But this article is supposed to preview the good things that Butler can do in 2016. With a year like he had in 2015, the upside has to be great for a high ceiling like Butler’s, right? Surely, GM David Forst is thinking the same thing, too, in order to rid himself of Butler’s contract through trade sometime in the future.
It turns out that there were measures of growth in Butler’s seemingly awful season last year.
He hit more homers and had more total bases in 2015 than in 2014. He had a better OPS. He exhibited better patience at the plate, walking 52 times. This is an improvement from 2014 and his 41 walks. The only player in Oakland who had more bases on balls than he did last year was All-Star catcher Stephen Vogt. And from August 30 onwards – after being plain awful for the better part of the year – Butler resurged, hitting .307/.373/.518.
As far as power goes, Butler’s ISO (Isolated Power) in 2015 marked a huge improvement, .139 vs. .107 in 2014. This is to say that Butler had more potential for extra base hits in 2015 than in the year prior. Butler also had less strikeouts per walks, took fewer at-bats per home run, and even though his numbers were heavily skewed towards pulling balls for groundouts per Fangraphs, you may also notice when he gets balls in the air, they spray to all parts of the field. In fact, Butler is very much a fly ball hitter: his ratio of groundballs to flyballs was 1.07 last year.
Then you notice that his fly balls typically have lots of hang time (typically 3 seconds or longer), making it easy for an outfielder to catch them. But you realize that Butler tied for second in sacrifice flies with the A’,s alongside former A’s infielder Brett Lawrie (who by the way got a little more than half as many walks as Butler but struck out nearly 1.5 times as often), and it makes that statistic a little bit better. Couple that with the admission that Butler alluded to – that Lawrie was the cause of chemistry problems in the A’s clubhouse – and suddenly the Lawrie trade looks amazing, and Butler looks like the saving grace of a hopeless 2015 team. (Other than, say, Sonny Gray, of course…)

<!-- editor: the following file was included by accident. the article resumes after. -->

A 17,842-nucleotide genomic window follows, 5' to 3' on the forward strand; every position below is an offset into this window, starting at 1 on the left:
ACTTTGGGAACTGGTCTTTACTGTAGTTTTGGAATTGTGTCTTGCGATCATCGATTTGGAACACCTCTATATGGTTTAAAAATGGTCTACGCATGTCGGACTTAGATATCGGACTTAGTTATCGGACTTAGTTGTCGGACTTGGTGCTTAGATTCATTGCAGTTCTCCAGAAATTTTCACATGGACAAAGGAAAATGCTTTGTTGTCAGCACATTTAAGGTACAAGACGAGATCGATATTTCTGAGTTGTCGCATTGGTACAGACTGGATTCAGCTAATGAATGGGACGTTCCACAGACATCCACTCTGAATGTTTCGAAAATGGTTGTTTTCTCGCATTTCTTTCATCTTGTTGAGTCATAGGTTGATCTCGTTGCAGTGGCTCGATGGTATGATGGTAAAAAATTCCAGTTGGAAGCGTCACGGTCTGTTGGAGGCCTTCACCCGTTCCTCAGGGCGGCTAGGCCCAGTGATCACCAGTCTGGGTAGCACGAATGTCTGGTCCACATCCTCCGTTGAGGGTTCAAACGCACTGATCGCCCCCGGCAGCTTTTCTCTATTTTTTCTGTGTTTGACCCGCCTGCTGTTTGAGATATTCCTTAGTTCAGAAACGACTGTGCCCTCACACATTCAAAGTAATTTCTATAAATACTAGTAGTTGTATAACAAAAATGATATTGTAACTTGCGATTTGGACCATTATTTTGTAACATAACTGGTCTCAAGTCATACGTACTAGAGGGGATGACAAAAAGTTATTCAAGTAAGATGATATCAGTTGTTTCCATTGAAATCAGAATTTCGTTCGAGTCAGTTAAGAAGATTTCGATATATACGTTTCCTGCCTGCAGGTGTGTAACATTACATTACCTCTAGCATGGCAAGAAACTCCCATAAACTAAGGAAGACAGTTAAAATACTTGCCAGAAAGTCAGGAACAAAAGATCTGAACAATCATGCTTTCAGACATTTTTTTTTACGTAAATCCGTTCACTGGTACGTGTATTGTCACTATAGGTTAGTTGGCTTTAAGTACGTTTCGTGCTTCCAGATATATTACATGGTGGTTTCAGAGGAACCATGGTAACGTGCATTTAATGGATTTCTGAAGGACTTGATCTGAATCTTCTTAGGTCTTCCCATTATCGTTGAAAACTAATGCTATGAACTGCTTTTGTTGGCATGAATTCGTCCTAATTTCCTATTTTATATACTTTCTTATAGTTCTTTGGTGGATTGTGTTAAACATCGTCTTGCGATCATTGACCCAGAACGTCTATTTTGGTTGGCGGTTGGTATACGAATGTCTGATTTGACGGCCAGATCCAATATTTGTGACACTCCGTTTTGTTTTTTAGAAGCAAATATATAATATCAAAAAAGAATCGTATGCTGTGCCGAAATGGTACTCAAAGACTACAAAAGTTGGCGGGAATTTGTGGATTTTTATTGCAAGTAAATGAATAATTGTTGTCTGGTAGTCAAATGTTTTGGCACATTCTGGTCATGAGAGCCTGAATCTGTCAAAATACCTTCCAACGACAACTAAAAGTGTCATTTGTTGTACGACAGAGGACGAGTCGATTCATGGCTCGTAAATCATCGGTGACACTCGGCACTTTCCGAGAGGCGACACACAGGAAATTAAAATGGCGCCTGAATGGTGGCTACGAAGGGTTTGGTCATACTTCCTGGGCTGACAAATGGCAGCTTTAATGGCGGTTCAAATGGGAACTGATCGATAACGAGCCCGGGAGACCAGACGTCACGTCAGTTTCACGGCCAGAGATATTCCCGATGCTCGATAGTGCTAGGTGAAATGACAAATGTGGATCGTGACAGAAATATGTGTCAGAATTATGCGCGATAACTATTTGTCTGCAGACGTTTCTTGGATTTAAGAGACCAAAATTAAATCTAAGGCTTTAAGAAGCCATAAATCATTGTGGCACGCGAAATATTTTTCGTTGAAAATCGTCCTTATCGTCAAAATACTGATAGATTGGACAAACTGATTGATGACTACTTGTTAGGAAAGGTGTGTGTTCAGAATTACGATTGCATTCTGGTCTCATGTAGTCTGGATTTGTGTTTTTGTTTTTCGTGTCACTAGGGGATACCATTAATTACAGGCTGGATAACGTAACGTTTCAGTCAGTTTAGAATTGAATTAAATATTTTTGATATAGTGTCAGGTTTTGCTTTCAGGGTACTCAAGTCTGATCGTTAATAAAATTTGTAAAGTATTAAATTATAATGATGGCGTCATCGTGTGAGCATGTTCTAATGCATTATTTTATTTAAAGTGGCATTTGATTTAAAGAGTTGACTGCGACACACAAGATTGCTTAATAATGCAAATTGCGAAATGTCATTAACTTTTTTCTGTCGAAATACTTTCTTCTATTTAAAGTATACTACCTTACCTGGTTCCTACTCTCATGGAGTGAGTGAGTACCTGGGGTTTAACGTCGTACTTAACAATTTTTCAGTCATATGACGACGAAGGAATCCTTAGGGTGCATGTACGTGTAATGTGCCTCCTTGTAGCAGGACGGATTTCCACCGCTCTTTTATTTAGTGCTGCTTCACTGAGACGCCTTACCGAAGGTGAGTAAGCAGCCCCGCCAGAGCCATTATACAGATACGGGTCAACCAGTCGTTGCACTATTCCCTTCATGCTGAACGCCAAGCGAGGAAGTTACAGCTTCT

Butler has taken to offseason conditioning with vigor.
The A’s were adamant in letting Butler know that he needed to emphasize fitness in the offseason, and at Oakland’s FanFest this year, Butler replied: “I’ve always had a bigger body, even when I was 18. I wasn’t going to be drafted to steal bases at 18, alright?…I know what to expect now. Nothing’s out of the ordinary. I’m completely prepared for everything that’s ahead.” He has been working out in Mesa since January, hitting with a trainer and with Mike Henriques, A’s strength and conditioning trainer.
In short, Butler will be just fine – just like the A’s.
Bold Prediction: Butler hits 30 doubles, 20 homers, 90 RBI, and stays productive enough to remain with the A’s until next year.
Is Billy Butler worth keeping? Will they trade him away or will Butler finish out his contract with Oakland? Let us know in the comments below.